Tubeless Tires: Road Edition

In the past decade, tubeless tires have hit the bike scene in one of the biggest advances in technology (with wide-ranging side effects).

In the last article, I dove into everything you need to know about tubeless tires for mountain bikes. This month I’ll weigh in on the latest tire technology: tubeless tires for road riding.

What are “Tubeless” Tires?

As a quick refresher, tubeless tires are actually a system of tires and rims specially designed to not use an inner tube. Instead, a tubeless ready (TLR or TR) rim is designed to create an airtight seal with the TLR specific tire—without needing a tube.

Most tubeless tires are designed to be used with a thin sealant inside of it to help self-seal and repair small punctures as well as make the seal between the rim and tire have an extra layer of air-tight protection.

On the exterior, tubeless rims and tires look just like regular rims, so they’re usually identified with a “TLR” decal. On the inside of the rim where the tire bead (the thick part that stays hooked inside the rim) catches is extra stout to create an airtight seal.

You can upgrade to a tubeless system on your existing road bike, but if you buy a new road bike there’s a good chance it will come with wheels and possibly even tires that are ready to be set up tubeless.


Pros of Road Tubeless Tires

Much like mountain bike tires, road tubeless has a few distinct advantages. The first being protection from small punctures. With a traditional tubed tire (usually referred to as a “clincher”), the only way to get fewer flats is to beef up the materials making it heavier and less supple. Tubeless tires are filled with sealant, so the small punctures that plague most cyclists (thorns, glass, the tiny wires of broken-off street sweeper bristles) are a thing of the past since the puncture is sealed within seconds by the sealant within. This can be a real advantage in a road race or training ride with friends.

Tubeless tires can also be run at lower pressures without risking pinch flats giving you a more comfortable ride without compromising your ability to roll quickly. This is a good leg up for any rider—especially when cornering or on Oregon chip seal roads—and it’s a huge advantage for those that like to head into more adventuresome gravel and dirt roads where the surfaces are likely to be less than ideal.

There’s some debate about rolling resistance (meaning how much energy you have to output to make the tire roll) when it comes to road tubeless tires. In most recent tests, it seems like lightweight tubeless and lightweight racing tires with latex tubes are neck and neck for the best rolling resistance. So if you’re a road racer worried about shaving grams, it all comes out in the wash.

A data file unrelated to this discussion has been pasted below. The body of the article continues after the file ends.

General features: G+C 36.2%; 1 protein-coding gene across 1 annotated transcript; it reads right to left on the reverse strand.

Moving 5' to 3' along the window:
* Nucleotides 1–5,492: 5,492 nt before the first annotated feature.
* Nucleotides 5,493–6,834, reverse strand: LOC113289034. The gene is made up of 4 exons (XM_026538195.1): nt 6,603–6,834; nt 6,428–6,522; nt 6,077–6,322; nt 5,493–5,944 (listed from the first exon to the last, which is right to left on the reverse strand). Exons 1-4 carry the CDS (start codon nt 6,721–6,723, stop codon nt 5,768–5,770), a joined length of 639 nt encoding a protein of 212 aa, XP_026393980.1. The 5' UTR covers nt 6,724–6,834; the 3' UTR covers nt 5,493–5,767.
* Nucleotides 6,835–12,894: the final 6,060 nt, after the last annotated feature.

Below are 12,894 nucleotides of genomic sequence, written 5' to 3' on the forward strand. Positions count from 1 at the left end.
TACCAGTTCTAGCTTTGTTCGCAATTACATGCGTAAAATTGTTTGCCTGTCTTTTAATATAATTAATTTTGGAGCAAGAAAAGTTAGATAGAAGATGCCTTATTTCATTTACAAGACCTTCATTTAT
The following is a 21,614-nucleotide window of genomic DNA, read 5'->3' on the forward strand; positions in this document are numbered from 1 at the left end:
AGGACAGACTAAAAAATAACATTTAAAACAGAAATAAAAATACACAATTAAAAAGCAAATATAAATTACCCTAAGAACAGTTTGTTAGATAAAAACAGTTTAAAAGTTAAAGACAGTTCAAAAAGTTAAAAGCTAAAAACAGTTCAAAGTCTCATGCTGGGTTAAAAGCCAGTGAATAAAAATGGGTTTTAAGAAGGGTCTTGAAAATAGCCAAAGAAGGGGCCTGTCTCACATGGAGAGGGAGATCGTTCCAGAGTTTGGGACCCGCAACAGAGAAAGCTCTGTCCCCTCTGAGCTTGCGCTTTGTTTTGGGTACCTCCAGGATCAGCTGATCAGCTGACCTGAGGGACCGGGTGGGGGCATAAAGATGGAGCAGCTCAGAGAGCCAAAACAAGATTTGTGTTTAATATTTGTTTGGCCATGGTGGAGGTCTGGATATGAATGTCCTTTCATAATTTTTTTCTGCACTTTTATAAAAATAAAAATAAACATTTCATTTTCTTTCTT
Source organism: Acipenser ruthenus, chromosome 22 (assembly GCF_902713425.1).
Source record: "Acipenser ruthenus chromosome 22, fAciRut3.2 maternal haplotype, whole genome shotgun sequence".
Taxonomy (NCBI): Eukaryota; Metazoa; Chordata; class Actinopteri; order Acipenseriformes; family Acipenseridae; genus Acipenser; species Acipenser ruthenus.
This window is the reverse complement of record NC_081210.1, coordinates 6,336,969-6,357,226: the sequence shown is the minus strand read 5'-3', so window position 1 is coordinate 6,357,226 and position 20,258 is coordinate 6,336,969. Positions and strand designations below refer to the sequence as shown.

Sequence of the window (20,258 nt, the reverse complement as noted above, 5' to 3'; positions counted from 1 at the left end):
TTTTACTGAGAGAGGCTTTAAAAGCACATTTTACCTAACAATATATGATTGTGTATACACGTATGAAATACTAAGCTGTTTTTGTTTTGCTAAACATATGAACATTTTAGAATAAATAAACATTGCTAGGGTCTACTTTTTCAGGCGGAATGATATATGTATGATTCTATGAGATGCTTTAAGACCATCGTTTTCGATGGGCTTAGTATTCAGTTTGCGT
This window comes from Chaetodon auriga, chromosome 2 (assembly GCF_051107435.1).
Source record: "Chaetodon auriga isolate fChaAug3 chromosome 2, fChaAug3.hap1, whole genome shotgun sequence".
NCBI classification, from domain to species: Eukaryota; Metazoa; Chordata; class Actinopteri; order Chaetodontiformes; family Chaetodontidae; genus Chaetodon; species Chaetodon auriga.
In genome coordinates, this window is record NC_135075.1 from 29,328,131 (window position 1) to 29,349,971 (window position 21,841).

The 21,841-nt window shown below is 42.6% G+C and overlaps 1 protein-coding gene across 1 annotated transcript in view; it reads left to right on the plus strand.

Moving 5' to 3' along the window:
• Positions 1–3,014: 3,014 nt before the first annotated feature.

Cons of Road Tubeless Tires

Like their mountain counterparts, the cost of the rims is higher and the set-up is messy and pretty much requires an air compressor, so if you’re ready to spend a little on parts it’s best to let the shop handle installation. Of course, if you get a big enough cut in the tire tread you’ll be handling it yourself on the side of the road. In this case, the thicker, stronger bead of the tire can be extremely difficult to get off the rim (the narrower the tire/rim set-up, the harder it will be). If you’re not a confident tire changer with quality tire levers, or don’t have quick access to a lift, this might be a deal-breaker for you.

The liquid sealant needs to be refreshed every 4- 6 months or more often in a drier climate, which is simple but another tick of maintenance. Tubeless tires need to be aired up a bit more often than your tubed tire, but this is a minor quibble considering it only takes a few seconds of time and most of us are checking our tire pressure before we head out for a spin.


Why Would You Ride Road Tubeless?  

The best reason to ride road tubeless is because your new road bike came with tubeless ready rims and tires and it’s easy to step up to a higher quality ride. If you’re someone who’s a confident flat repairer and likes to head out into the wild blue yonder, wandering on the unpaved back roads of Oregon and Washington, tubeless tires can also be a game changer. Finally, if you’re just tubeless curious and have some cash to drop on new rims, tires and sealant, most people who’ve ridden them give them rave reviews for comfort, ride quality, and being puncture free.

At this point though, road tubeless is made for extended road riding not commuting. While they do offer great protection from small flats, the rubber compounds aren’t up to tough, loaded commuter miles, so tubes are your best bet for now. Keep your eyes peeled, though. I won’t be surprised to see the technology eventually upgrade to encompass every type of riding.


Tori Bortman is ORbike’s resident bike mechanic. She is also an educator, consultant and the owner of Gracie’s Wrench. Tori is the author of The Big Book of Cycling for Beginners published by Bicycling Magazine.

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